FOX 7 evening anchor Rebecca Thomas speaks out about a local Veteran fighting for the VA to cover the cost of his Kidney Transplant. This procedure saved Rebecca's mothers life. She had this to say:
Having donated a kidney to my mother six months ago, I very much understand what the Nelson family is going through medically.
But, they have been put through an emotional wringer – my mother and I were fortunate enough not to have had to endure.
Yesterday, June 9th, Coty Nelson donated a kidney to his father Charles Nelson at University Hospital in San Antonio.
Charles Nelson is a 100-percent service-connected disabled Army veteran, whose kidney disease was caused by an untreated strep infection while he was stationed in South Korea.
He’s also enrolled in the VA’s Choice Program – established by the Veterans Access, Choice, and Accountability Act of 2014.
Because Charles Nelson lives in Leander, more than 40 miles from a VA transplant center, the Choice Program was supposed to pay for the living kidney donor transplant surgery.
As with all living donor transplant surgeries – the recipient’s insurance picks up the donor’s tab. But, about a month before the surgery, the VA told Charles Nelson the Choice Program would not cover the surgery because the donor wasn’t a veteran.
The only way the VA would “pay” for the surgery if the Nelsons went to one of two VA Hospitals in the nation that perform living kidney donor transplants: Portland or Nashville.
Clearly, that would have been an undue financial and travel burden on the family – when they legally have access to that procedure in their home state, where they have a support system in place.
So, Charles Nelson turned to Medicare to pay for his life-saving surgery – but, he shouldn’t have had to go that route.
He and his family should not have had to worry about how they were going to pay for the surgery.
The Choice Program was put in place for this very reason – reduce wait times, travel burdens and get veterans the healthcare they deserve!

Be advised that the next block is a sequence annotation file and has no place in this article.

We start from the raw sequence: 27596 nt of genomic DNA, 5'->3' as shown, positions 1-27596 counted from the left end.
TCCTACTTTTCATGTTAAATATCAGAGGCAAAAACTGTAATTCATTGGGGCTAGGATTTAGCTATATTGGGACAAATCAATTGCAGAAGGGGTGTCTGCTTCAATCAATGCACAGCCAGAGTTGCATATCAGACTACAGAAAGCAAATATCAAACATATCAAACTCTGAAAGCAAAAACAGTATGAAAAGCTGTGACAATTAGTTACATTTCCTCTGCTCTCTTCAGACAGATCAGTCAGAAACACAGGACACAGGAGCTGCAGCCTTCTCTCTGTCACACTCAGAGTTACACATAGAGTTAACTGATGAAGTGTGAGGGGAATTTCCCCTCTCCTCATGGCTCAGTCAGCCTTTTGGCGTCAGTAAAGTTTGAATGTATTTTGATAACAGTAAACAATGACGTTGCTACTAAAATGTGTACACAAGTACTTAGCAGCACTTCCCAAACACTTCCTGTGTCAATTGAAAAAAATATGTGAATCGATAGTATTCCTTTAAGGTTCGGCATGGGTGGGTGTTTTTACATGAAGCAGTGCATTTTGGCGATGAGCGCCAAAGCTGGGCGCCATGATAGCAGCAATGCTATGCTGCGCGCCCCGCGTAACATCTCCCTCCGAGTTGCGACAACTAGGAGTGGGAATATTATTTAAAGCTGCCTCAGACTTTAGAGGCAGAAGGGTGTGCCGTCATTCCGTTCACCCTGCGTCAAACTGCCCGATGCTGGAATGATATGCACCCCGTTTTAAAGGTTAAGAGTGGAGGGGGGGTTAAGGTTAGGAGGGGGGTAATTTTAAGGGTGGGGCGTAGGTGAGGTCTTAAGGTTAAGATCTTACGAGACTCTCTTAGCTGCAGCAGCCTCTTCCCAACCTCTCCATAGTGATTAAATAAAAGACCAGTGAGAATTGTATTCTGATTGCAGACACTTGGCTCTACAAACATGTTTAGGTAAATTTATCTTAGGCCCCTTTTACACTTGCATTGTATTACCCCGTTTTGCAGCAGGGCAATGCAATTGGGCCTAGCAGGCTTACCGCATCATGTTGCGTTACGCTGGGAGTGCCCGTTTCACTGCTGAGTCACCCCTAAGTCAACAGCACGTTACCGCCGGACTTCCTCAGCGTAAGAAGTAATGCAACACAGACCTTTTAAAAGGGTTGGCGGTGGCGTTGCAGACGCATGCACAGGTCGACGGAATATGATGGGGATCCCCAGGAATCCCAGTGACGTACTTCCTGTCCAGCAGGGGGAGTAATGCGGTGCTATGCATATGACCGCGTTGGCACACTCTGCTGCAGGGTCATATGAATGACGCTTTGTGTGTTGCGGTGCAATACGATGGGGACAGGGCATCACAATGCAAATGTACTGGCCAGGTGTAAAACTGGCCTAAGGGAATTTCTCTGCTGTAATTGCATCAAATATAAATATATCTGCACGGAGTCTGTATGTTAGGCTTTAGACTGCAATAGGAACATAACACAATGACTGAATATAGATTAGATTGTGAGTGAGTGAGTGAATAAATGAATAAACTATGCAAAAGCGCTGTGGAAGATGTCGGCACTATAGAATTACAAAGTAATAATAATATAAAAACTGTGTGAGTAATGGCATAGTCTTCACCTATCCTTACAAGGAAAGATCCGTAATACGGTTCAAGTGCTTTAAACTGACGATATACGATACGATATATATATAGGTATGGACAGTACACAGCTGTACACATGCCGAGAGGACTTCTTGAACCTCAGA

This story was not to pressure the VA into using the Choice Program to pay for transplants “because it’s the right thing to do” – but, rather because it’s the law and the VA is violating it, as stated by the Chairman of the U.S. House Committee on Veterans’ Affairs, Rep. Jeff Miller:
For weeks, I tried to get answers from the VA about its policy for paying for living kidney donor transplants.
But, the VA’s public affairs representatives are there to protect the VA – not to help expose any wrongdoing.
So, I’ve never received any straightforward answers – just rosy, canned statements like this:
The only “viable solution” for the VA was for them to use the Choice Program and pay for the Nelson’s transplant surgery.
On June 8th, the VA finally admitted to me they would not be paying for the Nelson’s surgery because: “To be eligible for Choice a person must be an enrolled veteran.”
That is the VA talking in circles - because Charles Nelson is an enrolled veteran and again, as Rep. Miller said, "It seems as if VA has created a technicality that doesn't exist, as basic common sense dictates that in cases of transplants, the donor's medical care is an essential part of the procedure.”
The only reason this wrongdoing by the VA has been brought to light, is because Charles Nelson has a strong wife – who is willing to stand up for him and advocate on behalf of him and all veterans.
Tamara Nelson helped me expose a grave injustice to our veterans – by the very agency created to help them.
Charles Nelson is just one veteran.
How many more veterans are there, who aren’t speaking out, whom are being failed by the VA and its refusal to fully utilize the Choice Program as intended?
FOX 7 has always been committed to helping our nations Veterans. For more than four years now evening anchor Mike Warren has been leading the FOX 7 Care Force. The FOX 7 Care Force is a FOX 7 Feature that highlights the issues and struggles that our Veterans face. Mike had this to say...
For the last four years we've been on a crusade to help veterans in any way we can. Obviously as a TV station we mostly do this by telling veterans' stories and highlighting the issues they deal with as they transition from the military world to the civilian.
We've touched on myriad subjects, from living with PTSD to dealing with VA healthcare. Our aim is to help and assist through awareness. We strive to remind our viewers about the plight of our veterans and how their service to our country continues to affect us and them.
We think it's important to recognize and stay connected with them not just for a news cycle or two, but consistently every week month and year.
Speaking personally I've been humbled again and again by the wonderful people I've meet through the FOX 7 Care Force. So many veterans are deserving of our respect and when you cover their stories where they are not respected it is angering and frustrating to say the least.
At the same time when we can shine a light on a vet or a veteran issue and show our viewers something they may not have known or realized is the essence of what we are trying to do at the FOX 7 Care Force.